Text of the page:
Quebec study finds alcohol and pregnancy something men should be careful about too

A study found that a father's alcohol consumption habits may also have an impact on his fetus - FILE PHOTO (AP Photo/Olivier Matthys)

While women who are pregnant, or are planning to become pregnant, have known for a long time that they have to be very careful with their alcohol consumption, a new study with contributions from Quebec researchers warns that the same probably applies to men.

"Ten or 15 years ago, when people were proposing that a man's living conditions might have an impact on fetal development, we just didn't believe it," said one of the study's authors, professor Claude Robert of Laval University's department of animal sciences.

"We thought there was no chance that a male's lifestyle would have an impact on fetal development."

All the pressure was therefore put on the mother, he adds, since "she is the one who prepares the ovum, she is the one who prepares the uterus... but now we realize that the male also has an impact."

A study published in Scientific Reports by Robert, who is also a researcher at Laval University's Centre for Research in Reproduction, Development and Intergenerational Health (CRDSI), and by scientists at Texas A&M University, suggests that fathers also have a role to play in preventing fetal alcohol spectrum disorder.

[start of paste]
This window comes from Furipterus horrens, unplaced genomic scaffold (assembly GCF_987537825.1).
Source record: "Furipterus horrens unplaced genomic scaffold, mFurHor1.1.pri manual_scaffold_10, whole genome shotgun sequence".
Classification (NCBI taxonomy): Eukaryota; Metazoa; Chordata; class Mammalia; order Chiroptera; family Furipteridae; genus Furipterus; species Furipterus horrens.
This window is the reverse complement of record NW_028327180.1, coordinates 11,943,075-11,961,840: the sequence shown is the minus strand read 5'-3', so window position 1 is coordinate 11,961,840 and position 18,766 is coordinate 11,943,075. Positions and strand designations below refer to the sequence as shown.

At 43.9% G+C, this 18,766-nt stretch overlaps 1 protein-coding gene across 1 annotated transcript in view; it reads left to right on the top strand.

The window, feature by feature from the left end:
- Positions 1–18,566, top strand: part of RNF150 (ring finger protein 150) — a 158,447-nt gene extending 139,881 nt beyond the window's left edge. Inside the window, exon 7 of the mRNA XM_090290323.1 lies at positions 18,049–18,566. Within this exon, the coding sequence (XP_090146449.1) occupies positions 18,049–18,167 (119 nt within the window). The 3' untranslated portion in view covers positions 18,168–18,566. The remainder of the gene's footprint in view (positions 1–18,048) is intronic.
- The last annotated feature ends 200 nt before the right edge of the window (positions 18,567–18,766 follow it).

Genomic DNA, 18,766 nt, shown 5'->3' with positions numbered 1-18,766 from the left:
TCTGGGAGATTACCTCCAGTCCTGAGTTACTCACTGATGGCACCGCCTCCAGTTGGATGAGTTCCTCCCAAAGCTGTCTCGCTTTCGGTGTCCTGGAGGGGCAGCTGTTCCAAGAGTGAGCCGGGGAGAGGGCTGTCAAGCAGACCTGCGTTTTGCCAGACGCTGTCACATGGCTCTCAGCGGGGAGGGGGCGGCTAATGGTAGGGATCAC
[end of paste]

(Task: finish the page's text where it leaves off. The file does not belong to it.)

They found that in male mice that had consumed the human equivalent of five drinks in two hours each day for 70 days, proteins associated with sperm genetic material appeared in a modified biochemical form that affected the transcription of genes important for fetal development.

When these male mice were crossed with females that had never been exposed to alcohol, fetal development was affected.

The affected regions included those involved in the development of neurons and the craniofacial conformation of mice. In humans, prenatal alcohol exposure adversely affects cognitive development and certain facial features, which may suggest that the mechanism observed in mice is also at play in humans.

"Maybe in a few years, we'll be telling parents who want to have children that the father should have a healthy, balanced lifestyle to avoid long-term [adverse] impacts [on the baby]," Robert said.

Especially since this study only looked at one facet of lifestyle, namely alcohol consumption, we cannot rule out that other components — such as physical activity, smoking, or the quality of sleep and diet — also have an impact on sperm quality.

Finally, one should keep in mind that spermatogenesis can take 60 or 70 days — in other words, the sperm that fertilizes the egg that night began forming two months earlier.

A man who wants to start a family, therefore, shouldn't be making last-minute plans to adopt the best possible living habits.

"It's not the week before that you have to think about it," professor Robert summarized.

This report by The Canadian Press was first published in French on June 27, 2022.

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